Conventional wisdom holds that in times of economic distress, it should be easier than ever to get discounted airfares. However, while there are some good deals to be had, the fundamental strategies for getting cheap flights remain the same as ever.Declines in air passenger numbers and the recent dumping of the fuel tax levy have served as the cue for several articles on the possibilities of bargain air travel. A recent piece in The Australian by aviation writer Steve Creedy highlights the issues:
With the Christmas peak coming to an end, carriers enter one of the quietest periods of the year next month and are desperate to stimulate travel.
A similar piece also ran in the Australian Financial Review last week, although as you might expect given its audience, there was much more emphasis on getting cheap business and premium economy fares. There are certainly discounts to be had in some areas. The imminent arrival of new competitors for the Australia-US route means that there are substantial discounts to be had; Creedy points out that sub-$1200 return flights to the US are available with every carrier servicing that route, and that sub-$2000 fares can be had on the Australia-Europe route if you choose the right carrier. However, what struck me on reading both these pieces is that the basic advice they offered for getting discount travel actually aren't any different to those which applied a year ago, when no-one was talking serious discounts. In short, those rules are:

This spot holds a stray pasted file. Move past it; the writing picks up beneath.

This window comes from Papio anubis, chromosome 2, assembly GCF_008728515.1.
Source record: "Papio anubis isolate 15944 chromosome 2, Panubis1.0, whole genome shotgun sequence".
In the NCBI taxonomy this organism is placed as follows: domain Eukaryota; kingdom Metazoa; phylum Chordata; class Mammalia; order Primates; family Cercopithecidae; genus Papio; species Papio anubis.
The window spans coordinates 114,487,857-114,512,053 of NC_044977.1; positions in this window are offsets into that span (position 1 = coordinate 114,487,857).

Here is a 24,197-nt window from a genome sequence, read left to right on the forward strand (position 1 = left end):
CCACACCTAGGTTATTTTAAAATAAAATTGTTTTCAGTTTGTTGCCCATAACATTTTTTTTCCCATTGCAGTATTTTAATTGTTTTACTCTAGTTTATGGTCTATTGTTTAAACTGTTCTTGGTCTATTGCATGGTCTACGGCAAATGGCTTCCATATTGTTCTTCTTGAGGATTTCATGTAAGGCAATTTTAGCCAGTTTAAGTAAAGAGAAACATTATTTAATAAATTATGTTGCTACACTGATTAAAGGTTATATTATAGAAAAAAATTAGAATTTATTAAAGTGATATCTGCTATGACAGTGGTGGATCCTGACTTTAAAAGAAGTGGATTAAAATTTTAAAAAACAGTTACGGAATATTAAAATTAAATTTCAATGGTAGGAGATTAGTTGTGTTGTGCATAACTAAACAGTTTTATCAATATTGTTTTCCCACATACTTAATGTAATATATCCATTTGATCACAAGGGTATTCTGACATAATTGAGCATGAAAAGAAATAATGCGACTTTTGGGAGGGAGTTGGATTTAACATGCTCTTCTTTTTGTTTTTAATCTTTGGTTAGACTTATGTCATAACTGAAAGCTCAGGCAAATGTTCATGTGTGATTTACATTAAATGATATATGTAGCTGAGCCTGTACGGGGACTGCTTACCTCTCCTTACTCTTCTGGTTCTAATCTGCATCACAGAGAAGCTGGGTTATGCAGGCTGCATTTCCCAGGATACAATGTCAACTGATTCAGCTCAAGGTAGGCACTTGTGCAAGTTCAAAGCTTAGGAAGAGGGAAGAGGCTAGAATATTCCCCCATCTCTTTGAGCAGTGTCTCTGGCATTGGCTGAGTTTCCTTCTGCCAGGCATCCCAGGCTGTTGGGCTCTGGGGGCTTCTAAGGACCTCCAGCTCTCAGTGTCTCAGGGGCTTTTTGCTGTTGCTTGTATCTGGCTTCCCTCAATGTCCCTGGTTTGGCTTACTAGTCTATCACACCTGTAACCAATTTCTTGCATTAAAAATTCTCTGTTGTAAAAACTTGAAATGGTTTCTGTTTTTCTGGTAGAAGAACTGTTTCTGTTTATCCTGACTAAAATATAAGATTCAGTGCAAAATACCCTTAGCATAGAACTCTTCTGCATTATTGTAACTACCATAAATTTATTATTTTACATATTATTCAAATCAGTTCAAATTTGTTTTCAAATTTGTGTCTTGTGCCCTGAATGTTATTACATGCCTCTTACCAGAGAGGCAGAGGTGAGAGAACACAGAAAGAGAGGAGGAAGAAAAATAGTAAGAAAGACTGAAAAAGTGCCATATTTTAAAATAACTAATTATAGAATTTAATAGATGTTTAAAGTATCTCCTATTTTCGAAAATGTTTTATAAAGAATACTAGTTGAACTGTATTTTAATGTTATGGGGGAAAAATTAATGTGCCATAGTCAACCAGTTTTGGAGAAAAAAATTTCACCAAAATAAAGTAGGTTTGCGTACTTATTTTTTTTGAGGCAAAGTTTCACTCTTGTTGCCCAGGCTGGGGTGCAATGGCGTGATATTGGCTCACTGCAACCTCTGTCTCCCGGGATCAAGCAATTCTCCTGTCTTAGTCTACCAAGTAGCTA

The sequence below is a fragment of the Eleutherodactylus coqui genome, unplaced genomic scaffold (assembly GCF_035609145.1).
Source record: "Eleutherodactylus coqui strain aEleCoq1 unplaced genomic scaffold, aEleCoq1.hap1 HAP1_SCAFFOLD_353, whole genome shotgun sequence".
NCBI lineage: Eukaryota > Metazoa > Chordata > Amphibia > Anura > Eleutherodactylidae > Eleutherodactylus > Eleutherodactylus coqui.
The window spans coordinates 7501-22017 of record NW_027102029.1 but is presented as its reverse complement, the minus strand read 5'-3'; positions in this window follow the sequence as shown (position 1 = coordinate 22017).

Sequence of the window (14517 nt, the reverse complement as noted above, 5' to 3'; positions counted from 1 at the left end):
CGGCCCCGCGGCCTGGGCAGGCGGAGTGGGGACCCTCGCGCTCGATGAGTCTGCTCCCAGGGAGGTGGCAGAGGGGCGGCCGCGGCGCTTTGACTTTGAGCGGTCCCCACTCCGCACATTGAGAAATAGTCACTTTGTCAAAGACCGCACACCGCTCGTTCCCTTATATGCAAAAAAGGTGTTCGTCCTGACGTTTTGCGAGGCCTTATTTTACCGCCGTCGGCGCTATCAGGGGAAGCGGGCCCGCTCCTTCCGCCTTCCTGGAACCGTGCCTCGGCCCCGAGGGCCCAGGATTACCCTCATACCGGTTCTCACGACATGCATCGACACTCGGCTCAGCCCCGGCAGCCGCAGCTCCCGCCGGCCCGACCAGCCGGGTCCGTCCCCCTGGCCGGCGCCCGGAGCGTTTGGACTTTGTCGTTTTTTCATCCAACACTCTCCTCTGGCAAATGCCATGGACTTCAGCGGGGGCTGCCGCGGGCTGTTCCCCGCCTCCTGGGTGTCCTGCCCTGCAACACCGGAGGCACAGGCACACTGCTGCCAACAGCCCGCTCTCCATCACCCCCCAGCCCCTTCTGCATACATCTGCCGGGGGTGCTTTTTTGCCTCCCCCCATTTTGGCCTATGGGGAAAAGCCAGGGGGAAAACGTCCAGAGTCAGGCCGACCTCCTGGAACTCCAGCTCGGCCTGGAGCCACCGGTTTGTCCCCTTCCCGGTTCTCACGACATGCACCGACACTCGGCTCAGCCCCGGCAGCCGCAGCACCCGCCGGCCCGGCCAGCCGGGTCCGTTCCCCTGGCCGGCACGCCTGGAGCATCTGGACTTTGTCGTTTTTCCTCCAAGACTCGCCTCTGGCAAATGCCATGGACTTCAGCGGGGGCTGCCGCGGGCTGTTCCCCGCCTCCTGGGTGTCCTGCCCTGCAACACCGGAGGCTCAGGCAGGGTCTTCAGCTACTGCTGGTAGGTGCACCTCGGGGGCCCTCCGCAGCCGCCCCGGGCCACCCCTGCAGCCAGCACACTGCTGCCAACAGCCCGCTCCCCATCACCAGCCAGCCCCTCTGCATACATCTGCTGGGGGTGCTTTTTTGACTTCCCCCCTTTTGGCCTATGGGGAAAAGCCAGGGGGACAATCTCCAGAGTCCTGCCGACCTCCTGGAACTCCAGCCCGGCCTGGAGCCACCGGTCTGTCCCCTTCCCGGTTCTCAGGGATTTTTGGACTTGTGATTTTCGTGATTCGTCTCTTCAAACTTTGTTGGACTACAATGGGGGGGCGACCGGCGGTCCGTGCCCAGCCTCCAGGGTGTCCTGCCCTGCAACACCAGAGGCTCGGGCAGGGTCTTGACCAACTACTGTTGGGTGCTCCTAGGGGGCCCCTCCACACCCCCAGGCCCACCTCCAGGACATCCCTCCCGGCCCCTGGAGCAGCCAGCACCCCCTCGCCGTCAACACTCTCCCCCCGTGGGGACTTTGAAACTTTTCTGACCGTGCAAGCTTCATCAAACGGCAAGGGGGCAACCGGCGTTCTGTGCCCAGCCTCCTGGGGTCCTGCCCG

- If you can be flexible with dates, you'll get better prices. Travelling during peak periods (such as school holidays) always costs a bomb.
- If weather doesn't bother you, you'll do better. Europe is cheap in February because lots of it is grey and miserable.
- Choosing lesser-known carriers will generally (though not invariably) be cheaper than major brands.
- The very cheapest deals are usually found online, but for more complex routings a travel agent will save you money.
- Don't forget to compare like with like: on some fares, the relevant taxes can be higher than the advertised price.
If you follow those rules far enough in advance, you'll almost always save money. Earlier this week, I booked a Qantas return flight to London for $2,000 — a seriously good price for any carrier, and an astonishing one for a brand that generally charges a premium.
Lifehacker Australia editor Angus Kidman may become a last-minute travel planner one day, but don't hold your breath. His Road Worrier column, looking at technology and organising tips for travellers, appears each week on Lifehacker.